The two objectives that the proposition identifies are: "Produce a shorter, simpler Measure than the one that was defeated; Provide, through the totality of the elements in the package, a greater sense of security for the minority as having an accepted and valued place in the Church of England while not involving the majority in any new element of compromise on matters of principle."

The document acknowledges that there remain "significant differences of view" in the working group, which are not easily reconciled in a "polarised" environment. It sets out the arguments for and against the two polarities: the emphasis on "trust rather than enforceable safeguards"; and the desire for "key relevant provisions" for opponents to be written into the Measure itself.

It hints that the sympathies of the House of Bishops are likely to lie with the former. It states that the second approach would not "sit very easily" with the House of Bishops' statement on 11 December ( News, 14 December), which called for a new legislative package of "greater simplicity".

The document also warns of the Church of England's "general tendency of going in for too much regulation and prescription", and a concern that, the more substantial and complex any Measure is, "the more anguished and hesitant the Church of England risks being over a development that, for most people within the Church of England, should be a cause of affirmation and joy."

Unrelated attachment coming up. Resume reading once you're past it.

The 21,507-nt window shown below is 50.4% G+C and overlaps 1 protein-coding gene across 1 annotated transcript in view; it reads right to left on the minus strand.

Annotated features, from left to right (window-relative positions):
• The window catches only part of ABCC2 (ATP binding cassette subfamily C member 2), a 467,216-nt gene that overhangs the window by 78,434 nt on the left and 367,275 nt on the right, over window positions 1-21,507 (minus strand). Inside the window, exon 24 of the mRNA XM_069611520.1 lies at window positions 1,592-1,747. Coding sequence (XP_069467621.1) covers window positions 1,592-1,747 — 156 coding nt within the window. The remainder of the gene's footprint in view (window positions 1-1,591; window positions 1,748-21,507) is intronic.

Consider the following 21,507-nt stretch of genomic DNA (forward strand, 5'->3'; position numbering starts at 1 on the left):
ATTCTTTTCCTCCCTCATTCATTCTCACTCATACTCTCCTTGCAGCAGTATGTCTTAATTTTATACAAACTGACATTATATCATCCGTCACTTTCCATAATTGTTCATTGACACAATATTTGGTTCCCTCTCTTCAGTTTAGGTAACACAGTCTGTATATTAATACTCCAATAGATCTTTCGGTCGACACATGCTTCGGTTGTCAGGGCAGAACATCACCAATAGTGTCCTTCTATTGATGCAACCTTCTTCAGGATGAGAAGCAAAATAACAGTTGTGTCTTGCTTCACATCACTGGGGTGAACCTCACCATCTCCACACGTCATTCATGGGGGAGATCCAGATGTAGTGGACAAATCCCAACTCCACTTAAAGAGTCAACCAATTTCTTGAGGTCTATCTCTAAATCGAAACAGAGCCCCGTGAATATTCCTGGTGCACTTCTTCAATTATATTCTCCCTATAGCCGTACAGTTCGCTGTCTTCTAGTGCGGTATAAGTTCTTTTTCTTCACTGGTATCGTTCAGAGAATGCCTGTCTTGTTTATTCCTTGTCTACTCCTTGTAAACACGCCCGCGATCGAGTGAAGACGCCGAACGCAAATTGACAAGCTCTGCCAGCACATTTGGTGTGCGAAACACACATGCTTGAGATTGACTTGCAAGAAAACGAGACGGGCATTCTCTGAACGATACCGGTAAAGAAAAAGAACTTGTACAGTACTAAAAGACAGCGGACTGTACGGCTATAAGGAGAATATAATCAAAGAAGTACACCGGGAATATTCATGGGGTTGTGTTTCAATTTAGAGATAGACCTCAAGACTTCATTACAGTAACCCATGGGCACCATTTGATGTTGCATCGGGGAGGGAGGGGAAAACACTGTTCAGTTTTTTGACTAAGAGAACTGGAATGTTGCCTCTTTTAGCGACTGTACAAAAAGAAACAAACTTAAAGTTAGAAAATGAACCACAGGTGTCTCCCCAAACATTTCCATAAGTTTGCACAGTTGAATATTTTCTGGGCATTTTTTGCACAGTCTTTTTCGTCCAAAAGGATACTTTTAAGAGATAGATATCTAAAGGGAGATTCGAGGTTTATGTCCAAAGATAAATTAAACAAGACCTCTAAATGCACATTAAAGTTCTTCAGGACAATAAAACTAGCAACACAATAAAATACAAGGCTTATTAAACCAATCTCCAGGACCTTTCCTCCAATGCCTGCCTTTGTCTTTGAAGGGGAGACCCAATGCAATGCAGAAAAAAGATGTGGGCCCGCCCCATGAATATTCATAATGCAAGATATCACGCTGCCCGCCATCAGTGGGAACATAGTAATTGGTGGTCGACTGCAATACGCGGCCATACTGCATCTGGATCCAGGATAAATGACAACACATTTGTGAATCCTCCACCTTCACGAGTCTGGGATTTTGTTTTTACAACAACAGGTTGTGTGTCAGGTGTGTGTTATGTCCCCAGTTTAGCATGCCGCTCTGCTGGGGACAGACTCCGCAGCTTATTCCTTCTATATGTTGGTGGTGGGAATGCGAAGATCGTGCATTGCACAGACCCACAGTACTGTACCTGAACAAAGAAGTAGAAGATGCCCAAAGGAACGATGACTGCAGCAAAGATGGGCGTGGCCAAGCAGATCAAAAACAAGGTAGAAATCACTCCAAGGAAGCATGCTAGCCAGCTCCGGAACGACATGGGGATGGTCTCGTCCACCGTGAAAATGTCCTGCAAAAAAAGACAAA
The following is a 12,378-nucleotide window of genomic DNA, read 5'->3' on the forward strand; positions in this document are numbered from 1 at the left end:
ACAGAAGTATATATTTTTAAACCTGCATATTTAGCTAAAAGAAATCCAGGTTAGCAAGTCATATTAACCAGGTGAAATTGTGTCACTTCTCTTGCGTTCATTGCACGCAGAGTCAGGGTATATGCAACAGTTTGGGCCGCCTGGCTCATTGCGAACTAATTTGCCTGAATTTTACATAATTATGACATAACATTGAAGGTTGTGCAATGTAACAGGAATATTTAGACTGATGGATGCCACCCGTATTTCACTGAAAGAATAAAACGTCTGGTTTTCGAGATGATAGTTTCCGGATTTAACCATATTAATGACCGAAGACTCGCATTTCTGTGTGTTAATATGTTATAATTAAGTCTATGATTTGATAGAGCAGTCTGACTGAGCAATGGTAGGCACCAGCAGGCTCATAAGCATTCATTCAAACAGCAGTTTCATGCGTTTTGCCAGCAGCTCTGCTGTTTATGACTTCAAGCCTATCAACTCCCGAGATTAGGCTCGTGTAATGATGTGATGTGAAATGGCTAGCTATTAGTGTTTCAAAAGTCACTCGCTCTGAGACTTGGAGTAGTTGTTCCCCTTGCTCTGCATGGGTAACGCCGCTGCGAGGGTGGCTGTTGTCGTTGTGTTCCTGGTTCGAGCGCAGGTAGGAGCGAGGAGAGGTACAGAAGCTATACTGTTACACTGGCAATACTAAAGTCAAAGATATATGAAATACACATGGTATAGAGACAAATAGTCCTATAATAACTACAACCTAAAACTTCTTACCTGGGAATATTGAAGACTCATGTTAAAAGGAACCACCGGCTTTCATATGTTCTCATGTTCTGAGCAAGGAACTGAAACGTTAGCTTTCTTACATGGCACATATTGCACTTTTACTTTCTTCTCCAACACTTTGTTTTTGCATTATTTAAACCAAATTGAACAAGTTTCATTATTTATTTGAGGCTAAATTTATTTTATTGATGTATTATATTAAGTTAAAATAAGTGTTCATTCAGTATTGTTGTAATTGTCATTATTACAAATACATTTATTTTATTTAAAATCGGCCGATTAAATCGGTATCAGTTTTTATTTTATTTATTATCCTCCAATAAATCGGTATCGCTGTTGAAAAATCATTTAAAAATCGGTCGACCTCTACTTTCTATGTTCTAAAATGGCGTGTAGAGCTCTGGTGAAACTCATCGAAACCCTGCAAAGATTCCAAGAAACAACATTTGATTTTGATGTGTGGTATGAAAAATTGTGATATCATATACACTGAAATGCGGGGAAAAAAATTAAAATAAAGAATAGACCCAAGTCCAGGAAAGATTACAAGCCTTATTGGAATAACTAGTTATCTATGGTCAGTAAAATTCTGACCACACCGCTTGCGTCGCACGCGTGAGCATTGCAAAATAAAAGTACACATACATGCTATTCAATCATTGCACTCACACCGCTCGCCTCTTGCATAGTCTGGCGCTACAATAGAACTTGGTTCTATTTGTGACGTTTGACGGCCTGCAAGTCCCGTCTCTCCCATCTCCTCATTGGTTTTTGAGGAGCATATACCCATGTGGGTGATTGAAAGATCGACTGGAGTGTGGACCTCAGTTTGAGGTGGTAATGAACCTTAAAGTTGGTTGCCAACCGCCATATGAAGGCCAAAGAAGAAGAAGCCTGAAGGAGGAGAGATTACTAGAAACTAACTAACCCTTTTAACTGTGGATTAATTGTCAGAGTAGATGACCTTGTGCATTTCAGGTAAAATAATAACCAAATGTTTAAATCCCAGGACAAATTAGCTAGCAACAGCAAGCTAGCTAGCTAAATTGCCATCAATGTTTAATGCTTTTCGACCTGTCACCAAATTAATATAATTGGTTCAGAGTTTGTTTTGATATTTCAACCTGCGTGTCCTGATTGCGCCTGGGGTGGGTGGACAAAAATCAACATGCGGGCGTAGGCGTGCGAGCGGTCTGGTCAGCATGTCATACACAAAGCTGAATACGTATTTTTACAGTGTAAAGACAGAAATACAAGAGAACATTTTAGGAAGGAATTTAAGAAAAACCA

It warns that such a Measure may not command the support of those who voted for the November Measure despite their considering it to be "at the limits of acceptable compromise and complexity". It also refers to a "real risk that Parliament might baulk at approving a Measure that seemed too elaborate and hedged about".

Although the document speaks of urgency, the group has concluded that "further consultation is needed over the next few weeks." Members of the General Synod will have until 28 February to respond to the consultation, and their contribu-tions will be reviewed at the next meeting of the working group on 4 March.

Last Friday, the Bishop of St Edmundsbury & Ipswich, the Rt Revd Nigel Stock, who chairs the group, said that he had been "very impressed by the honesty, openness and commitment" of participants. A desire had emerged, he said, for "a change of behaviour on all sides, so that the atmosphere can be created in which people can be constructive rather than defensive".

The discussions had been facilitated by a team headed by the Canon Director for Reconciliation Ministry at Coventry Cathedral, David Porter, and participants had been "hugely encouraged" by both the Archbishop of York's and the Archbishop of Canterbury's presiding at holy communion at the start of each day, and "lending their support and encouragement to what happened later".
Women to join House of Bishops.  Eight senior women clergy will participate in all meetings of the House of Bishops and its standing committee until there are six female members of the House, it was announced on Thursday of last week.

After a special meeting at Lambeth Palace that day to review progress on enabling women to become bishops "at the earliest possible date", the House announced that eight women would be elected regionally from within bishops' senior-staff teams (including deans and archdeacons) as "participant observers", permitted to attend and speak at meetings.

It also agreed to a special meeting on 19 September, when the College of Bishops and a group of senior female clergy will meet to "take forward the range of cultural and practical issues about gender and ministry in the Church of England" arising from the "Transformations" initiative launched at Lambeth in 2011 ( News, 23 September 2011).